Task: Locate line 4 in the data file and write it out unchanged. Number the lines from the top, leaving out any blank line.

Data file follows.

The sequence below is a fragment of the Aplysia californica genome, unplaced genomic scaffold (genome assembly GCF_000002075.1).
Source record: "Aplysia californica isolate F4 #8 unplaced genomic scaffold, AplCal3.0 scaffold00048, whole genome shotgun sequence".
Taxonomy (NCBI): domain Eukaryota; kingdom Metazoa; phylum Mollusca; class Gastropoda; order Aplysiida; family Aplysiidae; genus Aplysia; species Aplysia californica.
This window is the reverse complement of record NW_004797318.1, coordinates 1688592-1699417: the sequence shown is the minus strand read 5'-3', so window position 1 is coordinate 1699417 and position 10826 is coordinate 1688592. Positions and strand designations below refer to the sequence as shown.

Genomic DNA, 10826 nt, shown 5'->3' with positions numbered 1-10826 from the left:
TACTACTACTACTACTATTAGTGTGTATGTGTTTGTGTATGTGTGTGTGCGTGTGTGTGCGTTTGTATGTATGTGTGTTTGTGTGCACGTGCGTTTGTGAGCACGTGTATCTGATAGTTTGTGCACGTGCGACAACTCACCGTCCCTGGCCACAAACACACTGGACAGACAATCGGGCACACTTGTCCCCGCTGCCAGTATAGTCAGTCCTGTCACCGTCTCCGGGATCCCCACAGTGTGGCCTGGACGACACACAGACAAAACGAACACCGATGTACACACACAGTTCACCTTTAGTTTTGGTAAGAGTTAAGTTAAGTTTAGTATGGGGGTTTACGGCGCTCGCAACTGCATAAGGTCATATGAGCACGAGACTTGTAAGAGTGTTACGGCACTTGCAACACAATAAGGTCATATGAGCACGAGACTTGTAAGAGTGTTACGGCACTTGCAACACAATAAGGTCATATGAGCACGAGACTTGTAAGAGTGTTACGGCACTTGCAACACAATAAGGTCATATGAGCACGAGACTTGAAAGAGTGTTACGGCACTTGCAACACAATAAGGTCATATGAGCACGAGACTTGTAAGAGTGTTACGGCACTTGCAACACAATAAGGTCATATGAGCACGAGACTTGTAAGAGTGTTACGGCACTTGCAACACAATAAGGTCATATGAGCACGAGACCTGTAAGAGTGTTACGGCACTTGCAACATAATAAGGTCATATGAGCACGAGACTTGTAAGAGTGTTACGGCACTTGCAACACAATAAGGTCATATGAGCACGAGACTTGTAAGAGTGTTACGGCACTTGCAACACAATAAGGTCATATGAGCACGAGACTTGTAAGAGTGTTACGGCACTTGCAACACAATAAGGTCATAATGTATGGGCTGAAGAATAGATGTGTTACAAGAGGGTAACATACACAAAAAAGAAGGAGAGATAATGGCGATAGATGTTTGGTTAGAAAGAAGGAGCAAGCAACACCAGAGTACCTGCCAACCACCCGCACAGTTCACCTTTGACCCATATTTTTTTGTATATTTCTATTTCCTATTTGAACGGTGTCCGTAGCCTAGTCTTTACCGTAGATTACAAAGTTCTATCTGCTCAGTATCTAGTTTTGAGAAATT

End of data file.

This window is the reverse complement of record NW_004797318.1, coordinates 1688592-1699417: the sequence shown is the minus strand read 5'-3', so window position 1 is coordinate 1699417 and position 10826 is coordinate 1688592. Positions and strand designations below refer to the sequence as shown.